When Challenger disintegrated 73 seconds into its flight on the morning of 28 January 1986, it represented one of the most shocking events in the history of American spaceflight. A Presidential Commission was immediately convened to explore what had gone wrong, but with the vast complexity of the space shuttle and so many vested interests involved in the investigation, discovering the truth presented an almost impossible challenge. A truly independent member of the investigation was Richard Feynman. One of the most accomplished scientists of his generation, he worked on the Manhattan Project building the first atom bomb and won the Nobel Prize for his breakthroughs in quantum physics. Feynman deployed exceptional integrity, charm and relentless scientific logic to investigate the secrets of the Shuttle disaster and in doing so, helped make the US Space Programme safer.Written by
This is an extremely well done telling of the investigation surrounding the explosion of the space shuttle Challenger in 1986. Despite the fact that we all know the outcome of the findings, there are constantly rising stakes here which help keep you glued to the story.
William Hurt is exceptional as physicist Richard Feynman, a member of the fact-finding commission, who almost single-handedly recognized the cause of the disaster and pushed the commission in the right direction. I did find his failing health issues to be important but overdone. The "peeing blood" and dialysis tended to take me out of the story when I'd already gotten and understood his health problems with the "x-ray" scene.
Brian Dennehy also did a remarkable job of channeling William Rogers (as head of the Challenger fact-finding commission) who from the beginning wants to whitewash the whole the thing. Rogers was the Secretary of State under Richard Nixon which is hardly a vote of confidence for the man and any real neutrality.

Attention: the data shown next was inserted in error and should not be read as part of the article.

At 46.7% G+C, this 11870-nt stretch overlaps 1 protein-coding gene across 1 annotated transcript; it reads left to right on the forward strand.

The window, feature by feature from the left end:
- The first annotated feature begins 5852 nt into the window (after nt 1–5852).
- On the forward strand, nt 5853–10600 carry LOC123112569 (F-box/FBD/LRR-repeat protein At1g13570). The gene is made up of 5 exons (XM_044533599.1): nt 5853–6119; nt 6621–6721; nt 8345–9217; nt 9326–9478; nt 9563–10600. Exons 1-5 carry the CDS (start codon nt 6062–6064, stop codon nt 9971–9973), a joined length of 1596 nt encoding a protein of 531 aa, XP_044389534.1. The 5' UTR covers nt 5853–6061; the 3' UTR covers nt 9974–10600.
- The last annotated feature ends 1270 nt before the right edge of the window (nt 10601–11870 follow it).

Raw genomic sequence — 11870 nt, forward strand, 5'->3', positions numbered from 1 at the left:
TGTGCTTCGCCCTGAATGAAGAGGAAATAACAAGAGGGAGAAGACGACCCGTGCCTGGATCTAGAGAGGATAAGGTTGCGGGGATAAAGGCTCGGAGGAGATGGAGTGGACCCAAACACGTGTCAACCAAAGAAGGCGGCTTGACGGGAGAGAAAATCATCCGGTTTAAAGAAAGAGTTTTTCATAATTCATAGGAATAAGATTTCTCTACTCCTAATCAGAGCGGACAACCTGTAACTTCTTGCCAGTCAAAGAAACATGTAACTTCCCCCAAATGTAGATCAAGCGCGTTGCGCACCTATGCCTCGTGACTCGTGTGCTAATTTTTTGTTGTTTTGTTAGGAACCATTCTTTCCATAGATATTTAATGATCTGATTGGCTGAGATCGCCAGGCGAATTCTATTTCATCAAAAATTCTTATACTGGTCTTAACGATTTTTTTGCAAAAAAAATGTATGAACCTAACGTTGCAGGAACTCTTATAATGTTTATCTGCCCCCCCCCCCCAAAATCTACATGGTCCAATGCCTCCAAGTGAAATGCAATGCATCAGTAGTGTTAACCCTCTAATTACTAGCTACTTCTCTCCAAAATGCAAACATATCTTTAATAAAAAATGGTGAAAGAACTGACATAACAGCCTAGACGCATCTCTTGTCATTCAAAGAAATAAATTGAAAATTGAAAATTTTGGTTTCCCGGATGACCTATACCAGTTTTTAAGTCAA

Overall, it would seem that history is not going to be kind to the Reagan Administration. The film does bring out facts that were never a part of any official commission findings implying those were repressed for apparently legitimate national security issues of the time. In a nutshell, the Reagan budget cuts caused NASA to promise the military the ability to launch military spy satellites via the shuttles almost on demand instead of the military developing their own new missile. Decidedly, putting temperature restrictions on such shuttle launches would not be something to tell the Soviets about. However, maybe in future years someone will realize that even this was a false concern because the launches would have been from the California coast where freezing temperatures would be almost non-existent.
I highly recommend this film to relive this piece of recent history.
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